How to Prevent Youth Hockey Burnout

young hockey player

Youth sports has proven to be one of the best times of many players’ lives.

While absorbing a schedule heavier than most kids follow at their age, many who participate in youth hockey, for example, earn lifelong friendships and learn valuable life lessons along the way.

For some, though, the rigors of constant off-ice workouts, on-ice practices, games, weekend tournaments, and travel can prove to be too much. That’s when the passion they once held for the entire experience begins to sour.

While each player is different, a healthy balance of activities away from the rink could prevent youth hockey burnout.

Hockey Burnout

How much hockey is too much? For players and family, youth and amateur hockey require a tremendous amount of dedication and sacrifice. A typical week includes:

  • Off-day, dry-land training;
  • Either early-morning or late-night weekday practices;
  • Private lessons;
  • Weekend tournament participation;
  • Weekend travel;
  • And repeat.

The demanding schedule, which can evolve into a season-long grind, is generally cited as the catalyst for youth hockey burnout. Family in-season schedules are consistently dictated by rink-related commitments.

For talented players eyeing college or professional careers, many prospects travel hours from home to compete for AAA teams, aiming to receive greater exposure. Ten or more hours in weekday car rides only add to the players’ complex calendar of activities. The extra rides, and long weekends at out-of-town ice rinks, can lead to a sense of withdrawing from the sport by some overwhelmed youngsters.

Without losing sight of maintaining the ‘fun’ level for kids and young adults, free time away from the pressures of hockey- and school-related activities can help alleviate stress.

Are Youth Sports Too Intense?

When the season ends, for many of the top players, it really doesn’t. Family off-season schedules also are consistently dictated by hockey-related activities.

Over the past few decades, youth sports have become ultra competitive, forcing athletes to specialize in one sport, instead of participating in different activities. Some believe this can lead to overtraining in young athletes.

Youth sports do not have to be so intense and so specialized. By playing different sports, kids get a chance to develop different skills—and as the youngsters grow into teenagers, a variety of activities can turn them into more balanced athletes.

Focusing on one sport, with little to no off-season, can factor into a child’s stress level, leading to burnout.

How to Prevent Burnout in Sports

Interest and commitment levels vary with each player, boy or girl. There is no magic formula for determining the exact mix of hockey and non-hockey activities needed to balance kids’ lives.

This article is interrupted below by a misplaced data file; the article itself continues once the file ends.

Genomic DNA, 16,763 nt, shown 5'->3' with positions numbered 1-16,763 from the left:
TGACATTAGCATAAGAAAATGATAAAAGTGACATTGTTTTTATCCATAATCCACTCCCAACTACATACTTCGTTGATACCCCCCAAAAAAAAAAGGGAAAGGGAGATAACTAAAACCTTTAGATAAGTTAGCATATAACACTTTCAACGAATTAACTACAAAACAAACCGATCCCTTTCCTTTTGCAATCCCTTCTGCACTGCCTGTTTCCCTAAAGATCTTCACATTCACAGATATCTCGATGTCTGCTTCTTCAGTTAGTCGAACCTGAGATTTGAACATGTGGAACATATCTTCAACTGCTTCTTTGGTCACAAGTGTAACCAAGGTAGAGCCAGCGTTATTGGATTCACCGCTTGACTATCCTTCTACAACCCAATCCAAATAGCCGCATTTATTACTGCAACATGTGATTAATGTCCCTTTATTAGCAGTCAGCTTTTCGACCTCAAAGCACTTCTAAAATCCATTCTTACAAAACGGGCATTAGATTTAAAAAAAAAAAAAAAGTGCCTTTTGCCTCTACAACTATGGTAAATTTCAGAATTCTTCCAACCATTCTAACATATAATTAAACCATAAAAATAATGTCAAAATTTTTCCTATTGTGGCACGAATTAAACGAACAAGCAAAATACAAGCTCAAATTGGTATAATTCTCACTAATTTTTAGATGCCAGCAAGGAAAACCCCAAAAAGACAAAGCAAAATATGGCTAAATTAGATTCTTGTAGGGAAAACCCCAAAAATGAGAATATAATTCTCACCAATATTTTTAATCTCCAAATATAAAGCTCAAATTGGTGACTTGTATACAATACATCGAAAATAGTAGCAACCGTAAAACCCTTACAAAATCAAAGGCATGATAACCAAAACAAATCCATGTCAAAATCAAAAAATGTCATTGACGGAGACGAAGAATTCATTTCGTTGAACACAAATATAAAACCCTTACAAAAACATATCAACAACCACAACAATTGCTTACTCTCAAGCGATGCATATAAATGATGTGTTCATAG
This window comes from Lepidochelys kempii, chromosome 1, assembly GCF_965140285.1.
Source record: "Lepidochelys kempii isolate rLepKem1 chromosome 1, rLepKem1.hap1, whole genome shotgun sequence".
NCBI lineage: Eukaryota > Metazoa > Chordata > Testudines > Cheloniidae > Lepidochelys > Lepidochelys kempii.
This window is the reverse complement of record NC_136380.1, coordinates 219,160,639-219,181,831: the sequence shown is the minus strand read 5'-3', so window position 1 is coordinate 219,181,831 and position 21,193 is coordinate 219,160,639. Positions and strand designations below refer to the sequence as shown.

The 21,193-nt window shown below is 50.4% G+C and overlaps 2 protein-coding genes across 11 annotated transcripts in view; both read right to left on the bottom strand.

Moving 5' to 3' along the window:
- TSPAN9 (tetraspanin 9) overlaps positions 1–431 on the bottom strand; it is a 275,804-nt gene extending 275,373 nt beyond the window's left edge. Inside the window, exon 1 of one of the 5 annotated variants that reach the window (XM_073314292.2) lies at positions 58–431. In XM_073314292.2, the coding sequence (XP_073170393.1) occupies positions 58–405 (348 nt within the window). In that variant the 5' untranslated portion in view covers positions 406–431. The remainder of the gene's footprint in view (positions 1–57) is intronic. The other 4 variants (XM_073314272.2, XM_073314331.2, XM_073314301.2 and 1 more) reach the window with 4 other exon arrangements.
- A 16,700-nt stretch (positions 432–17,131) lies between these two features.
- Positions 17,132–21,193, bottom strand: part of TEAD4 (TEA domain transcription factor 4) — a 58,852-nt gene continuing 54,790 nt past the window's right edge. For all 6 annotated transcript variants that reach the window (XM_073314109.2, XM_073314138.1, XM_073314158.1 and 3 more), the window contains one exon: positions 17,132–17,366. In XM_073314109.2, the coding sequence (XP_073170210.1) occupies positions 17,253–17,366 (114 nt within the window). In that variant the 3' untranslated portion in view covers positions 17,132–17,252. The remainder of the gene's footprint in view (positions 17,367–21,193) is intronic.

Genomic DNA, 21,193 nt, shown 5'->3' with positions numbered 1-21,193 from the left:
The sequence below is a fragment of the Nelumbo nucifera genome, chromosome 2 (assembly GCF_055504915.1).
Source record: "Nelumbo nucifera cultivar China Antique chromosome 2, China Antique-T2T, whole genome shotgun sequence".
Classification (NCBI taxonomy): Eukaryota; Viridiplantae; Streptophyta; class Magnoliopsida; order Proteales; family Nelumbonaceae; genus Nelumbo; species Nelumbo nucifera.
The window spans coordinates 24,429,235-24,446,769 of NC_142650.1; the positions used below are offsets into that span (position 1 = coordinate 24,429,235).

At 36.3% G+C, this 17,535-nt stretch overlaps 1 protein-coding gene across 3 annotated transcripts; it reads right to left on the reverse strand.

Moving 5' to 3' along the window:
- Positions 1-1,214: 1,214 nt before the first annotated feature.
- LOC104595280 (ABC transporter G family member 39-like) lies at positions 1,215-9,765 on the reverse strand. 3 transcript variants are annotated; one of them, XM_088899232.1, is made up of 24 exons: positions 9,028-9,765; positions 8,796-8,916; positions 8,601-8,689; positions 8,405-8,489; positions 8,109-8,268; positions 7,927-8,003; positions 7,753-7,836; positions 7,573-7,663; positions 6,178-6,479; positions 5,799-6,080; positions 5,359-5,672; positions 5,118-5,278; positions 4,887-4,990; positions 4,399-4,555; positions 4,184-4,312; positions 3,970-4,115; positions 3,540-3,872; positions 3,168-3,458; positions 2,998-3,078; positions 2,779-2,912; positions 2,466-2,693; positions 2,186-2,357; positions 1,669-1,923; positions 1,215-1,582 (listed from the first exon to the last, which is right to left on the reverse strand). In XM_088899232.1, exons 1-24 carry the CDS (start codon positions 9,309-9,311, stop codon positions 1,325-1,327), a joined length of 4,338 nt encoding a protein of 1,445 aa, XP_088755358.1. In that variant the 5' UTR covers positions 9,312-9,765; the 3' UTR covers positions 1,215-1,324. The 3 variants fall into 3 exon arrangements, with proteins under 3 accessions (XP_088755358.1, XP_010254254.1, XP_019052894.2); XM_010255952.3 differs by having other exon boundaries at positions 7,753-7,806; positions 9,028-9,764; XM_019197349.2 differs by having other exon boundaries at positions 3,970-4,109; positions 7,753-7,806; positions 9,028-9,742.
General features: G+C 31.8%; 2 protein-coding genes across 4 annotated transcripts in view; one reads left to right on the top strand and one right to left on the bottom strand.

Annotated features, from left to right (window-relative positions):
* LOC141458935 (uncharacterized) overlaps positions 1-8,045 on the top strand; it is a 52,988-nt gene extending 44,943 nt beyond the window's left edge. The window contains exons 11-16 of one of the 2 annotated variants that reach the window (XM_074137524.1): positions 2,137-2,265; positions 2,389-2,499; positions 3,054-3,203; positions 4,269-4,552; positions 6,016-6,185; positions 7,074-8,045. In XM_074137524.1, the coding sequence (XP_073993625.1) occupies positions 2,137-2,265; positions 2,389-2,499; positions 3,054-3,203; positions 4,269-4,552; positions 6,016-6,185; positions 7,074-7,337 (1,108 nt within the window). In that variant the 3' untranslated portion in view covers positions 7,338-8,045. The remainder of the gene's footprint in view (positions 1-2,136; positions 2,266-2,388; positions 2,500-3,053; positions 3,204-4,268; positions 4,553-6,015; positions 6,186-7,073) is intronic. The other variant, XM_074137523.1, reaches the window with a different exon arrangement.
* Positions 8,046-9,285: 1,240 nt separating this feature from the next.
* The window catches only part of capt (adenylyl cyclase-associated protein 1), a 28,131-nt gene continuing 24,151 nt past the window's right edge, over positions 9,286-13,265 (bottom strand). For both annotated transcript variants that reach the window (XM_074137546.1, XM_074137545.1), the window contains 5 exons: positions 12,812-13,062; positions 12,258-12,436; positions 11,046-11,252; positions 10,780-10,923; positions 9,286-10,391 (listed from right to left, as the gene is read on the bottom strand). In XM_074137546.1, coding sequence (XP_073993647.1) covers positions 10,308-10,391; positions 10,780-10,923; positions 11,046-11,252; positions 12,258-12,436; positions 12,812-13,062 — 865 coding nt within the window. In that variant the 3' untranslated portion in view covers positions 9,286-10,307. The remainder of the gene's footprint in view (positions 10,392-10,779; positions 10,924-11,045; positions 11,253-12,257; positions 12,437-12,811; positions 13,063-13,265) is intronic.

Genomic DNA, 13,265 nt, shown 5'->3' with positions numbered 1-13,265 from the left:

The key belongs to parents taking time to seriously listen to their children. During these talks, parents will have better opportunities to detect early warning signs of emotional fatigue. It’s kind of like taking the kids’ temperatures, assessing how they feel physically and mentally.

Here are a few tips for balancing schedules and stress levels for young athletes:

Make sure they get plenty of …

  • Good sleep.
  • Healthy meals.
  • Quiet time.

Another proven tactic to fend off youth sports burnout is making small changes to the weekly schedule, keeping events fresh.

After weekend games, relaxing activities such as bowling or going to a movie can help alleviate some tournament stress.

Some coaches have been known to shorten practices as the season progresses.

Motivating Youth Hockey Players

Today’s youth sports participants are constantly challenged by various forms of external distractions. Many coaches have been frustrated in their attempts to gain the full attention of some players.

To keep kids motivated, parents and coaches need to remind themselves of why kids should play hockey: fun, life lessons, and lifelong friendships.

To help keep kids motivated, remember:

  • Always stress next move strategies.
  • Communicate. Communicate. Communicate.
  • Establish achievable team and personal goals.
  • Let kids learn from their mistakes in their own way.
  • Teamwork should be praised.

Participating in youth sports continues to prove one of the best experiences in a young athlete’s life. The sacrifice to participate can be demanding at times, but lifelong memories and friendships often develop, along with lessons in life. And while internal and external pressures can sometimes turn players away, taking a little extra time to understand a young player’s feelings could be the first step in preventing youth sports burnout.